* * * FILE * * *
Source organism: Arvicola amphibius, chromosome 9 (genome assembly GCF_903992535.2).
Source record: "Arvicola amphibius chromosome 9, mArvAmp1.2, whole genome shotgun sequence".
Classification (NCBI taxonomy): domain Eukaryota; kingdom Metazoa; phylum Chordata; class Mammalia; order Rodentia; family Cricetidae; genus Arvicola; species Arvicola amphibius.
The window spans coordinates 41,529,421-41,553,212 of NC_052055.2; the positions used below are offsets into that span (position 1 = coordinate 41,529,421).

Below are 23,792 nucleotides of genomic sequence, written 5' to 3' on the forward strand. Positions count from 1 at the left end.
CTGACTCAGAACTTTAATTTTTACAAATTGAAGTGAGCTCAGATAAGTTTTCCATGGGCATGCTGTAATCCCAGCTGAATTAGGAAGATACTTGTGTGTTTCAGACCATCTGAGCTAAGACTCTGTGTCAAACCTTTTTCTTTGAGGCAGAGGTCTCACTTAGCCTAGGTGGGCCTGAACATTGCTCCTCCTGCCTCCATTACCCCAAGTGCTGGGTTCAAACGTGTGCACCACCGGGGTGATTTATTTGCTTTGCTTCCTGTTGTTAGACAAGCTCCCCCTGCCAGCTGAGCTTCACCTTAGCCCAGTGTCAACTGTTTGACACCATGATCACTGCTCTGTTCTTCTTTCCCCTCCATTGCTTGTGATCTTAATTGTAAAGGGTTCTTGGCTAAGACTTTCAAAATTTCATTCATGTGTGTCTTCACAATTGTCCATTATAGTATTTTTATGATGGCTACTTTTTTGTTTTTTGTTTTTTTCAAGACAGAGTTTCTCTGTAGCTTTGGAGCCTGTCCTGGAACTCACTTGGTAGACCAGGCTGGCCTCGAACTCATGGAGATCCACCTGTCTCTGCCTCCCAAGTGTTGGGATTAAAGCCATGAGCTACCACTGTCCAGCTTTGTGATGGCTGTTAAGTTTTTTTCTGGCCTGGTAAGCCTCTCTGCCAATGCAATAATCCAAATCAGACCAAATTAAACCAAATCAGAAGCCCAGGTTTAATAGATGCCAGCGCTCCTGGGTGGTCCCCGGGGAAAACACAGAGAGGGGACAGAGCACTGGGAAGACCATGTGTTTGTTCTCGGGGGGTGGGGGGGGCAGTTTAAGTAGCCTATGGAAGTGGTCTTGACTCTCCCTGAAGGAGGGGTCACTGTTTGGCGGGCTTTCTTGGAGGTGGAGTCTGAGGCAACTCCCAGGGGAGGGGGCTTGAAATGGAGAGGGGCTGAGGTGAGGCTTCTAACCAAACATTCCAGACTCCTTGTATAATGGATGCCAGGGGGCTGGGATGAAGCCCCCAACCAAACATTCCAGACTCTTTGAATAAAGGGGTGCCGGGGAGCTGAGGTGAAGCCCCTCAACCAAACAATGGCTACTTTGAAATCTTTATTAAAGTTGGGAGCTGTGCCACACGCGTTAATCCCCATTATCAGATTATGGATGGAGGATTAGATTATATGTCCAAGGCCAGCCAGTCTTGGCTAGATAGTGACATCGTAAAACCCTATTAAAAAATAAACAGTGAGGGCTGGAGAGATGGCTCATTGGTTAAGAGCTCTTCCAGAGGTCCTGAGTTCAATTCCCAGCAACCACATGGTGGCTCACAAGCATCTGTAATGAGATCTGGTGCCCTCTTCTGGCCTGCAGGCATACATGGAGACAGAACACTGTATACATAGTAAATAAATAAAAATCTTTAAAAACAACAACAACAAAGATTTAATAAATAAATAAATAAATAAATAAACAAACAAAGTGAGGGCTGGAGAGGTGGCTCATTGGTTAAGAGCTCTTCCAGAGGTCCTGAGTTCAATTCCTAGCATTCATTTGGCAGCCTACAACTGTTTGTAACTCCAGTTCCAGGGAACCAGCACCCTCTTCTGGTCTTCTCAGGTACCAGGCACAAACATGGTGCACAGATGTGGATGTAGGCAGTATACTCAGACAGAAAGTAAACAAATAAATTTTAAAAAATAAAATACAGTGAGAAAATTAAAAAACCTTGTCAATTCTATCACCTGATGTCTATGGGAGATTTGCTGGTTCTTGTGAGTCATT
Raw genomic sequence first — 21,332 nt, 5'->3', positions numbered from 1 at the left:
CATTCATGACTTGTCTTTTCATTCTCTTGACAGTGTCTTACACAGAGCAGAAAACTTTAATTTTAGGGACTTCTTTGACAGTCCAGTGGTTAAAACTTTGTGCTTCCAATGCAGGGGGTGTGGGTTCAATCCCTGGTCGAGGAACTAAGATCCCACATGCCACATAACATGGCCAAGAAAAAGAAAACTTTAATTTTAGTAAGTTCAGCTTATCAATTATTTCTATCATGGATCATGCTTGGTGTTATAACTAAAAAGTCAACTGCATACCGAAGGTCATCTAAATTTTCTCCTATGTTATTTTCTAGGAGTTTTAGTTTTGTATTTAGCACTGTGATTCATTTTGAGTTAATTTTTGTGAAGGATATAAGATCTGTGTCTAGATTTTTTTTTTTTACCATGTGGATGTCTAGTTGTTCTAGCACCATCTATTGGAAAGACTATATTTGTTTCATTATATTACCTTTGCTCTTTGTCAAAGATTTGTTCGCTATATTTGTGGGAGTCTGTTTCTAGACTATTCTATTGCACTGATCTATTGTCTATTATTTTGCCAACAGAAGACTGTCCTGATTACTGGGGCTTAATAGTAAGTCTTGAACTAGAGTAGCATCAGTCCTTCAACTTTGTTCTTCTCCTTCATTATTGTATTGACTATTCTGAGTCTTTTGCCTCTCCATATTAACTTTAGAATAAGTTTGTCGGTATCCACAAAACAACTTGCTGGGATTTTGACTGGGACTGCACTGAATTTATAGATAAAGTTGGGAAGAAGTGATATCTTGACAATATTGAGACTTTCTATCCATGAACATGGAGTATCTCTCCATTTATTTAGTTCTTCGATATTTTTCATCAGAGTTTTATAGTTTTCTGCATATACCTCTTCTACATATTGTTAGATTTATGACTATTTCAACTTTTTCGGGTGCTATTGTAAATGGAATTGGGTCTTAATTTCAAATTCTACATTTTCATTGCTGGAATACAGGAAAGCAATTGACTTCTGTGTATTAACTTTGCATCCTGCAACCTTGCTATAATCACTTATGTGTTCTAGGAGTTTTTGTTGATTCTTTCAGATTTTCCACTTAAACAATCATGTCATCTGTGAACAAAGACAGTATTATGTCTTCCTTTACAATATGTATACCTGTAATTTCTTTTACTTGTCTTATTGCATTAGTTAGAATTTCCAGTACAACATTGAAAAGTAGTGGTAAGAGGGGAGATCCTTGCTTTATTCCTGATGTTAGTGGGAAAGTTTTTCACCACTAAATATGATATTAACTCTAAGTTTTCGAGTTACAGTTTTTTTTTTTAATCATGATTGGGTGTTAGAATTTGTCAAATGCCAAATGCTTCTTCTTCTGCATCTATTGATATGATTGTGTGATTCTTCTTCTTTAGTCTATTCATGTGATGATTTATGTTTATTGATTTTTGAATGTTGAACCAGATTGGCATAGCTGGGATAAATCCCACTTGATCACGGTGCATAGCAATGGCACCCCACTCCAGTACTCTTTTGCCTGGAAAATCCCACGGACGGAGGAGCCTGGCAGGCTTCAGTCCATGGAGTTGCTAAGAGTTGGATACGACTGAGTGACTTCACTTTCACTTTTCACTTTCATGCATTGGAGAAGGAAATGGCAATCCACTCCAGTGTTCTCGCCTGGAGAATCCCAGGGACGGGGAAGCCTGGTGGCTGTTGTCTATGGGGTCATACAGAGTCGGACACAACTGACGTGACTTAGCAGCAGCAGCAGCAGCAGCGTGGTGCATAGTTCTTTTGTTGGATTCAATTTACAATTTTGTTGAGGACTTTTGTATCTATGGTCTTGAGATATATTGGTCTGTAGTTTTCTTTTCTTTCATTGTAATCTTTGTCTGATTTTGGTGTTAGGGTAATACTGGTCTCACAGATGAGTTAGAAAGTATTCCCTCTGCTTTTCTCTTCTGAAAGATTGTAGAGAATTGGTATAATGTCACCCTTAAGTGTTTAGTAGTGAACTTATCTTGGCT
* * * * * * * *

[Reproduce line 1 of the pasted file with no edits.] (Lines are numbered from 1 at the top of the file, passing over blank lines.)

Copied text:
Source organism: Arvicola amphibius, chromosome 9 (genome assembly GCF_903992535.2).